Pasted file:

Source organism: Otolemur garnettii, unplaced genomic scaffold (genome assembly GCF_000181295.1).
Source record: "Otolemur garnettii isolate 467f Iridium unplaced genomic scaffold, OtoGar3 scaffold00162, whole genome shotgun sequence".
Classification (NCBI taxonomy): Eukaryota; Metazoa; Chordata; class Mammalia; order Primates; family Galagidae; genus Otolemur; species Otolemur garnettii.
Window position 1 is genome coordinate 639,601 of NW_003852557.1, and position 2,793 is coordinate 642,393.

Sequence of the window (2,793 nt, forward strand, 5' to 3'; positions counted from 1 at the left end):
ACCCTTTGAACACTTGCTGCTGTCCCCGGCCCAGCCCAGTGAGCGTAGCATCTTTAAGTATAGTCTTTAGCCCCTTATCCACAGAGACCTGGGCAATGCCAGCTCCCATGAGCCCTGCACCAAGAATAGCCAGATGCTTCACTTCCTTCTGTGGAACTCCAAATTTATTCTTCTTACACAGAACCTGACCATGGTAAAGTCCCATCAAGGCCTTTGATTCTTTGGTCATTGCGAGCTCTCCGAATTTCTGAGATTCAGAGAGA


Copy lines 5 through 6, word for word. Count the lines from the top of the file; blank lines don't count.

Sequence of the window (2,793 nt, forward strand, 5' to 3'; positions counted from 1 at the left end):
ACCCTTTGAACACTTGCTGCTGTCCCCGGCCCAGCCCAGTGAGCGTAGCATCTTTAAGTATAGTCTTTAGCCCCTTATCCACAGAGACCTGGGCAATGCCAGCTCCCATGAGCCCTGCACCAAGAATAGCCAGATGCTTCACTTCCTTCTGTGGAACTCCAAATTTATTCTTCTTACACAGAACCTGACCATGGTAAAGTCCCATCAAGGCCTTTGATTCTTTGGTCATTGCGAGCTCTCCGAATTTCTGAGATTCAGAGAGA